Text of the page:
Middle East

Coalition pounds ISIS oil infrastructure

Syrian Kurds cross the border between Syria and Turkey at the southeastern town of Suruc in Sanliurfa province, on September 24, 2014.AFP PHOTO/BULENT KILIC. AFP PHOTO/BULENT KILIC

WASHINGTON / DAMASCUS / MURSITPINAR, Turkey: The United States and its Arab partners began carrying out strikes targeting ISIS’ oil infrastructure inside Syria, two U.S. officials told Reuters Wednesday, in a move that appears aimed at stemming the group’s cash flow.

The Pentagon has confirmed that strikes were underway but declined to provide details.

U.S. planes also pounded ISIS positions in Syria for a second day but the strikes failed to halt the fighters’ advance in a Kurdish area where fleeing refugees told of villages burned and captives beheaded.

A U.S. official said the leader of an Al-Qaeda unit called the Khorasan group was thought to have been killed in the first day of strikes on Syria.

“We believe he is dead,” he said of Khorasan chief Mohsin al-Fadhli, an associate of Al-Qaeda founder Osama bin Laden. The Pentagon said it could not confirm the death.

Washington describes Khorasan as made up of Al-Qaeda veterans planning attacks on the West from a base in Syria, and separate from ISIS.

Syrian Kurds said ISIS had responded to U.S.-led attacks by intensifying its assault near the Turkish border in northern Syria, where 140,000 civilians have fled in recent days in the fastest exodus of the three-year civil war.

Washington and its Arab allies killed scores of fighters from ISIS and the Al-Qaeda affiliate the Nusra Front in the opening 24 hours of airstrikes, the first direct U.S. foray into Syria two weeks after Obama pledged to hit the group on both sides of the Iraq-Syria border.

However, the intensifying advance on the northern town of Kobani, also known as Ain al-Arab, showed the difficulty Washington faces in defeating the fighters in Syria, where it lacks strong military allies on the ground.

“Those airstrikes are not important. We need soldiers on the ground,” said Hamed, a refugee who fled into Turkey.

Mazlum Bergaden, a teacher who crossed the border with his family, said two of his brothers had been taken captive by ISIS fighters.

“The situation is very bad. After they kill people, they are burning the villages ... When they capture any village, they behead one person to make everyone else afraid,” he said. “They are trying to eradicate our culture, purge our nation.”Belgium and the Netherlands both said they were likely to contribute warplanes to the coalition in the coming days, while British Prime Minister David Cameron said Parliament would be recalled Friday from a recess to debate an Iraqi government request for airstrikes against ISIS.

As a response, the Nusra Front has evacuated its bases in populated areas of Idlib province in northwest Syria, its fighters said.

Another Islamist group, Ahrar al-Sham, has also ordered its followers to evacuate bases, said the Syrian Observatory for Human Rights, a Britain-based anti-regime activist group. “Heavy weapons have been moved out of the bases. We do not want civilians to be harmed because of us,” one Nusra fighter said in an online message posted on the Internet.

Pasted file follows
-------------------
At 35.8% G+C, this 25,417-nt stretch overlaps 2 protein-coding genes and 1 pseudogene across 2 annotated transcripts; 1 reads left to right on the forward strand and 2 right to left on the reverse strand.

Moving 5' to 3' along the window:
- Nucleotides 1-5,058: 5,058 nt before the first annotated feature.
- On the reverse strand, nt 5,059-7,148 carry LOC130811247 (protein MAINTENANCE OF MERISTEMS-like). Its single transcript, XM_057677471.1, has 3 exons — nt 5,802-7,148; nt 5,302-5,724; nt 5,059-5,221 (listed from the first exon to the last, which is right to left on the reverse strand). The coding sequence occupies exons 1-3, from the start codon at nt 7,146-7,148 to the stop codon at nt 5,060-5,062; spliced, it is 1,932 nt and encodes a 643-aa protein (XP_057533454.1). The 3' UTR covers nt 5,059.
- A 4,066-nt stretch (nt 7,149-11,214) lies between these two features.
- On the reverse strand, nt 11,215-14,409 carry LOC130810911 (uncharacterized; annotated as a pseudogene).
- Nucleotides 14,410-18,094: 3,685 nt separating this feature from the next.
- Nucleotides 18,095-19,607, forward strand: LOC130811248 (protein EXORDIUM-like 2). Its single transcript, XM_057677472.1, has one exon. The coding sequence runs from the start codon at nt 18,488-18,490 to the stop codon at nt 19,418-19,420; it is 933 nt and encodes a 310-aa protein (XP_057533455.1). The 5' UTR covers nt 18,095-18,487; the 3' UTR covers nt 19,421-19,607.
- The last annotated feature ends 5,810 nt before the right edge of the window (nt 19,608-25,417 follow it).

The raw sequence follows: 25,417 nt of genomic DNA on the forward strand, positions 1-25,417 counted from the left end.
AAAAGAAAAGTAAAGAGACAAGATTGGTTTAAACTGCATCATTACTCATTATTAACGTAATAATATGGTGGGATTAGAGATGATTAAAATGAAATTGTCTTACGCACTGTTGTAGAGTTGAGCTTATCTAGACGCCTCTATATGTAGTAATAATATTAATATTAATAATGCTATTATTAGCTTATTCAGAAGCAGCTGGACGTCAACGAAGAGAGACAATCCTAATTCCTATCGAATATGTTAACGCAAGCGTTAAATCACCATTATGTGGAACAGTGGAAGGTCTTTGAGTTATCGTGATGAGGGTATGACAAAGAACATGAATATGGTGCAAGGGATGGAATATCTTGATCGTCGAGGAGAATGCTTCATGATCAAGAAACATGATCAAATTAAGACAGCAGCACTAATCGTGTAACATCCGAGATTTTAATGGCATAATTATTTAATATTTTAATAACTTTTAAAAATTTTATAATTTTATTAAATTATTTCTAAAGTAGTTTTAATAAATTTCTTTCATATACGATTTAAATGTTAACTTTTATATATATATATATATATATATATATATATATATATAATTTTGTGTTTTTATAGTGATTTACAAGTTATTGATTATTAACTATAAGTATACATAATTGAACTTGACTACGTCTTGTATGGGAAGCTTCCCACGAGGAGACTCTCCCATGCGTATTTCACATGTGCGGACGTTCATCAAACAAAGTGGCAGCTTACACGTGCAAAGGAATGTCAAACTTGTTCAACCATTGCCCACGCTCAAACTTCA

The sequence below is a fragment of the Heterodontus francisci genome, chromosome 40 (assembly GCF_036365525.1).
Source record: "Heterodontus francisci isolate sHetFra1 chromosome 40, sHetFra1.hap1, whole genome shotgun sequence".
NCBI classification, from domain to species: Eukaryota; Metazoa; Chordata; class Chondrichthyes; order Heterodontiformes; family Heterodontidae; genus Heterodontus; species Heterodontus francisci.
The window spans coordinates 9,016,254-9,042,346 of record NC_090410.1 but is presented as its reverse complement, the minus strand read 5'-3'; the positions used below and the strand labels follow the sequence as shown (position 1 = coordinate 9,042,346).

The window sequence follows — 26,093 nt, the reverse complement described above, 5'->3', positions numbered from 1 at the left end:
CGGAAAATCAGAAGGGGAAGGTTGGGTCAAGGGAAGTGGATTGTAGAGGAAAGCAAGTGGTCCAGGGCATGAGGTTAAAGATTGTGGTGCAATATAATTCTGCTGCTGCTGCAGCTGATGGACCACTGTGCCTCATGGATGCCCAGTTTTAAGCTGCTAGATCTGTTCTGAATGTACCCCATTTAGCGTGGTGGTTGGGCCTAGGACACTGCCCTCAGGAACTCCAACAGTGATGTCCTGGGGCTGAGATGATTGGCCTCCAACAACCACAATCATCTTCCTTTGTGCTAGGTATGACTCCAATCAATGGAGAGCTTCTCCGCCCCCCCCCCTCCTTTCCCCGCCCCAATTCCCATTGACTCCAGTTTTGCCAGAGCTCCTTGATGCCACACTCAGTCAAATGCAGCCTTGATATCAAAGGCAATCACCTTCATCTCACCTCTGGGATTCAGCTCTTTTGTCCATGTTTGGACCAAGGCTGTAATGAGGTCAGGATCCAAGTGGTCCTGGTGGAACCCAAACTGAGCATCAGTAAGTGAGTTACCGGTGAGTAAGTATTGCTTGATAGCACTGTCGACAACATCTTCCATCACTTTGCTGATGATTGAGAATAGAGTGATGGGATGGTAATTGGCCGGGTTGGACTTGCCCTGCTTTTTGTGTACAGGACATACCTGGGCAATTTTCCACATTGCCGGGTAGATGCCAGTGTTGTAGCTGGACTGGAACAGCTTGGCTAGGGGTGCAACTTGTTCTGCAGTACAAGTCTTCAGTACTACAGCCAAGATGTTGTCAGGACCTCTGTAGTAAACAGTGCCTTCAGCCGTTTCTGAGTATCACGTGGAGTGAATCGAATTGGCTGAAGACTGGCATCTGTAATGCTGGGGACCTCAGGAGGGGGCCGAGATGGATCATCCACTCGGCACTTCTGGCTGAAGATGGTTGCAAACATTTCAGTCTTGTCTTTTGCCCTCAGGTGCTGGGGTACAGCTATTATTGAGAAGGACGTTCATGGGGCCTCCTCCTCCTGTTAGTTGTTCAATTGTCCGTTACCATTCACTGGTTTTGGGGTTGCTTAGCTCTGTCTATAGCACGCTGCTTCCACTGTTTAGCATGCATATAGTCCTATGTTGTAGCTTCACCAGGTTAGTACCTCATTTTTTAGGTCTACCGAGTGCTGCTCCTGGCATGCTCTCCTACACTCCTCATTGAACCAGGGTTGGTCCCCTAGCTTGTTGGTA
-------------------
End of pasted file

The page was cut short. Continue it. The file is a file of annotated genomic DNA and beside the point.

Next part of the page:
The Observatory also reported the Nusra withdrawal.

At least 50 fighters from the Nusra Front and eight civilians were killed in strikes by the U.S.-led coalition in Syria Tuesday, the Observatory said.

The initial days of U.S. strikes suggest one aim is to hamper the ability of ISIS to operate across the Iraqi-Syrian frontier. U.S.-led forces Wednesday hit at least 13 targets in and around Al-Bukamal, one of the main border crossings between Iraq and Syria, after striking 22 targets there Tuesday, the Observatory said.

The U.S. military confirmed it had struck inside Syria northwest of Al-Qaim, the Iraqi town at the Al-Bukamal border crossing. It also struck inside Iraq west of Baghdad and near the Iraqi Kurdish capital Irbil.

The U.S.-led attacks have so far encountered no objection, and even signs of approval, from Assad’s government. Syrian state TV led its news broadcast with Wednesday’s airstrikes on the border with Iraq, saying “the USA and its partners” had launched raids against “the terrorist organization” ISIS.

Jordan, Bahrain, the United Arab Emirates, Qatar and Saudi Arabia have joined in the strikes.

U.S. officials say they informed both Assad and his main ally Iran in advance of their intention to launch the strikes but did not coordinate with them.

Syria’s minister for national reconciliation, Ali Haidar, said that “what has happened so far is proceeding in the right direction in terms of informing the Syrian government and by not targeting Syrian military installations and not targeting civilians.”

As ISIS outposts elsewhere have been struck, the fighters have accelerated their campaign to capture Kobani, a Kurdish city on the border with Turkey.

An ISIS source, speaking to Reuters via online messaging, said the group had taken several villages to the west of Kobani. Footage posted on YouTube appeared to show ISIS fighters using weapons including artillery as they battled Kurdish forces. The Islamists were shown raising the group’s black flag after tearing down a Kurdish one.

A Turkish official, speaking on condition of anonymity, said the advance had been very rapid three days ago but was slowed by the airstrikes.

But Ocalan Iso, deputy leader of Kurdish forces defending Kobani, said more ISIS fighters and tanks had arrived in the area since the airstrikes began. “Kobani is in danger,” he said, repeating calls for the coalition to expand its airstrikes to ISIS positions within 8 kilometers from the town.

A version of this article appeared in the print edition of The Daily Star on September 25, 2014, on page 1.




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